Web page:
The Justice Department is demanding that Facebook turn over information from three accounts that could provide access to the personal details of thousands of activists who expressed interest in anti-Trump rallies.
The department obtained search warrants targeting three Facebook accounts that were used to organize Inauguration Day protests against Donald Trump, the ACLU said late Thursday. But accessing those accounts would provide information on thousands of other users who "liked" an anti-Trump Facebook page, the group explained.
The ACLU’s Washington, D.C., office said in a statement it would fight the enforcement of the search warrants.
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"Opening up the entire contents of a personal Facebook page for review by the government is a gross invasion of privacy," said Scott Michelman, a senior staff attorney at ACLU. "When law enforcement officers can comb through records concerning political organizing in opposition to the very administration for which those officers work, the result is the chilling of First Amendment-protected political activity."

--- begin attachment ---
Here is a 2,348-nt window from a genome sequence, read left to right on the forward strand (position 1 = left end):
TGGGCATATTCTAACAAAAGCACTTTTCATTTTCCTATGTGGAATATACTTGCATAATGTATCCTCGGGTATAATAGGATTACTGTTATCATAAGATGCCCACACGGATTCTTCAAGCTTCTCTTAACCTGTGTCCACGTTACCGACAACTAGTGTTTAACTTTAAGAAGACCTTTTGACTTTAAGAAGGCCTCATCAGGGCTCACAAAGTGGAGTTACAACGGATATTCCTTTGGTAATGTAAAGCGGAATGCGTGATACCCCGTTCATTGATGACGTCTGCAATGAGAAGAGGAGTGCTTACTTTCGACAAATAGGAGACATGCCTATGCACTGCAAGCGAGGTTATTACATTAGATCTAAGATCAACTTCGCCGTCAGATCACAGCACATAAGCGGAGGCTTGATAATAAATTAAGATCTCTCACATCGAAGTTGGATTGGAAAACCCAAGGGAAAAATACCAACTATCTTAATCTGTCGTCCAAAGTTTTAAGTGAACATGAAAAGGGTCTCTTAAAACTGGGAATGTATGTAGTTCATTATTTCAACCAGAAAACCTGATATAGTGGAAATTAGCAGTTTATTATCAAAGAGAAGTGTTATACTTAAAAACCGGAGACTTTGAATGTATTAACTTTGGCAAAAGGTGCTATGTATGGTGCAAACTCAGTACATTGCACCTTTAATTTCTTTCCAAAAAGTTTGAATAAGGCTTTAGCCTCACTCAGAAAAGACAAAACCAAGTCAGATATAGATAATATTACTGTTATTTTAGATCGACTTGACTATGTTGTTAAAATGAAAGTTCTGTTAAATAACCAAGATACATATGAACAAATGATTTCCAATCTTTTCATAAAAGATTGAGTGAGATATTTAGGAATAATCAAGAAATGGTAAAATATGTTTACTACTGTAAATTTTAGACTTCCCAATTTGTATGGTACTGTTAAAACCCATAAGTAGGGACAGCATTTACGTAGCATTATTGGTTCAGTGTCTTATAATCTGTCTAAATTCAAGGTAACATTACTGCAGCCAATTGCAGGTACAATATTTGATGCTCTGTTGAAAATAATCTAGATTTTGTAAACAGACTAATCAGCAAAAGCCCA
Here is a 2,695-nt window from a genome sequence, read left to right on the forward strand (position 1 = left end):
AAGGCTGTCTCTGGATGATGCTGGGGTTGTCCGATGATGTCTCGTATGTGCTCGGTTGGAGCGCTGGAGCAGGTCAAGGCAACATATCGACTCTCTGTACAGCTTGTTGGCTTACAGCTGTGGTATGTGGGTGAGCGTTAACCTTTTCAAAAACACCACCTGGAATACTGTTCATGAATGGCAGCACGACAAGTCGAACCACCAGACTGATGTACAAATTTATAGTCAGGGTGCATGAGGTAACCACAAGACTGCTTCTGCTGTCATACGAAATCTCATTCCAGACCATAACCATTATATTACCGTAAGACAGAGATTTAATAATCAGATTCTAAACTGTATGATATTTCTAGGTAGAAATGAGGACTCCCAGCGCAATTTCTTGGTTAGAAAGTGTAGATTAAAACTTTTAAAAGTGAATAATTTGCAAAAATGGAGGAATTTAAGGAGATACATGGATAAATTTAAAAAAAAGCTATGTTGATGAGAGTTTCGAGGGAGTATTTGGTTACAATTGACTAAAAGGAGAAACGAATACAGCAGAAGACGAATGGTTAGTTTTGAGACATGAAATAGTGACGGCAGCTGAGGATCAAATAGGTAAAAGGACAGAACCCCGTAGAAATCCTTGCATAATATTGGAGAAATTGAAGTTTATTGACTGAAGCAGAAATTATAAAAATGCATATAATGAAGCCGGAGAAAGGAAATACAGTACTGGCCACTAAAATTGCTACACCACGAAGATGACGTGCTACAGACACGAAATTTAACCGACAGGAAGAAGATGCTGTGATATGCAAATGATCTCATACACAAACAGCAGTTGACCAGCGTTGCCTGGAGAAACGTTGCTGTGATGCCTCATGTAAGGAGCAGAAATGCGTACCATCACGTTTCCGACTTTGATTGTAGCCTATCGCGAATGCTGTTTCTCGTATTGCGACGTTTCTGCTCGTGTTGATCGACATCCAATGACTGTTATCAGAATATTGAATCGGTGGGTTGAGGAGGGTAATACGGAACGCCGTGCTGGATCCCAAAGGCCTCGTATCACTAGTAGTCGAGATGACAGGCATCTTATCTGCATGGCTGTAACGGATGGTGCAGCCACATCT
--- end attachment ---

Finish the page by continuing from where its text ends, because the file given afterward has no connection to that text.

One search warrant was issued for the DisruptJ20 Facebook page, which has since been renamed Resist This, requiring the group’s moderator, Emmelia Talarico, to hand over "nonpublic lists of people who planned to attend political organizing events and even the names of people who simply liked, followed, reacted to, commented o or otherwise engaged with the content on the Facebook page," the ACLU said in a motion filed Thursday in U.S. Superior Court in Washington.
That could include nearly 6,000 Facebook users who "liked" the page from Nov. 1, 2016, to Feb. 9, 2017.
Two other warrants obtained by the Justice Department would require Facebook to hand over "all information from the personal Facebook profiles of local DisruptJ20 activists' Lacy MacAuley and Legba Carrefour from Nov. 1, 2016, through Feb. 9, 2017.
The warrants demand "all private messages, friend lists, status updates, comments, photos, video and other private information solely intended for the users’ Facebook friends and family, even if they have nothing to do with Inauguration Day," the ACLU said.
A Facebook spokesperson wouldn't comment on whether the company would comply with the warrants but said the company had "successfully fought in court to be able to notify the three people whose broad account information was requested by the government."
Adam Edelman is a political reporter for NBC News.